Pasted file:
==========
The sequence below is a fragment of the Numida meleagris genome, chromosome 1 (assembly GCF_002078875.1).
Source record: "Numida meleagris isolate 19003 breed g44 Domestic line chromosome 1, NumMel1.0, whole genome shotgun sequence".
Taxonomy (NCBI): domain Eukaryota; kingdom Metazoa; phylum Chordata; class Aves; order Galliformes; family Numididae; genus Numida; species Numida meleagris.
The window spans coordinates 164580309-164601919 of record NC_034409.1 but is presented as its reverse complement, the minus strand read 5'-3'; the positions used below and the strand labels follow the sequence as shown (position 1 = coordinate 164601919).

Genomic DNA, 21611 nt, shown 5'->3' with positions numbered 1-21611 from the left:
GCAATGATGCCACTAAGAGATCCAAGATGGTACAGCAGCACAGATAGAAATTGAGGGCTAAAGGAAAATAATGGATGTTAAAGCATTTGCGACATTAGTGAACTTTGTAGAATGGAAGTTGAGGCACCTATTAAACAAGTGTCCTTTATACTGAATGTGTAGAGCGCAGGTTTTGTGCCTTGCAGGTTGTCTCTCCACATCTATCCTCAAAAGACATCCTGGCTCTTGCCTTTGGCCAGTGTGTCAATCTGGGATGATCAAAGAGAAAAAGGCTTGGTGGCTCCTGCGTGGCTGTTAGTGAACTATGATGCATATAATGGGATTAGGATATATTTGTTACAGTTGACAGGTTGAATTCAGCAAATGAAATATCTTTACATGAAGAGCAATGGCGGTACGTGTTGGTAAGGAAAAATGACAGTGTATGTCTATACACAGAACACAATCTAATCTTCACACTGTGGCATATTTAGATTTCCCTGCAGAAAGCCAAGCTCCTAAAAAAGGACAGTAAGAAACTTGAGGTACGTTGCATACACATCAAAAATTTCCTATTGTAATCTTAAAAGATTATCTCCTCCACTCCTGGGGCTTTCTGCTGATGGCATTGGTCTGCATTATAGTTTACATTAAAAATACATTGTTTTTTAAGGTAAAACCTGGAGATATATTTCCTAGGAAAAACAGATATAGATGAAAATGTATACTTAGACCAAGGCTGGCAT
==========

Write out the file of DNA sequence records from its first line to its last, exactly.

The sequence below is a fragment of the Numida meleagris genome, chromosome 1 (assembly GCF_002078875.1).
Source record: "Numida meleagris isolate 19003 breed g44 Domestic line chromosome 1, NumMel1.0, whole genome shotgun sequence".
Taxonomy (NCBI): domain Eukaryota; kingdom Metazoa; phylum Chordata; class Aves; order Galliformes; family Numididae; genus Numida; species Numida meleagris.
The window spans coordinates 164580309-164601919 of record NC_034409.1 but is presented as its reverse complement, the minus strand read 5'-3'; the positions used below and the strand labels follow the sequence as shown (position 1 = coordinate 164601919).

Genomic DNA, 21611 nt, shown 5'->3' with positions numbered 1-21611 from the left:
GCAATGATGCCACTAAGAGATCCAAGATGGTACAGCAGCACAGATAGAAATTGAGGGCTAAAGGAAAATAATGGATGTTAAAGCATTTGCGACATTAGTGAACTTTGTAGAATGGAAGTTGAGGCACCTATTAAACAAGTGTCCTTTATACTGAATGTGTAGAGCGCAGGTTTTGTGCCTTGCAGGTTGTCTCTCCACATCTATCCTCAAAAGACATCCTGGCTCTTGCCTTTGGCCAGTGTGTCAATCTGGGATGATCAAAGAGAAAAAGGCTTGGTGGCTCCTGCGTGGCTGTTAGTGAACTATGATGCATATAATGGGATTAGGATATATTTGTTACAGTTGACAGGTTGAATTCAGCAAATGAAATATCTTTACATGAAGAGCAATGGCGGTACGTGTTGGTAAGGAAAAATGACAGTGTATGTCTATACACAGAACACAATCTAATCTTCACACTGTGGCATATTTAGATTTCCCTGCAGAAAGCCAAGCTCCTAAAAAAGGACAGTAAGAAACTTGAGGTACGTTGCATACACATCAAAAATTTCCTATTGTAATCTTAAAAGATTATCTCCTCCACTCCTGGGGCTTTCTGCTGATGGCATTGGTCTGCATTATAGTTTACATTAAAAATACATTGTTTTTTAAGGTAAAACCTGGAGATATATTTCCTAGGAAAAACAGATATAGATGAAAATGTATACTTAGACCAAGGCTGGCAT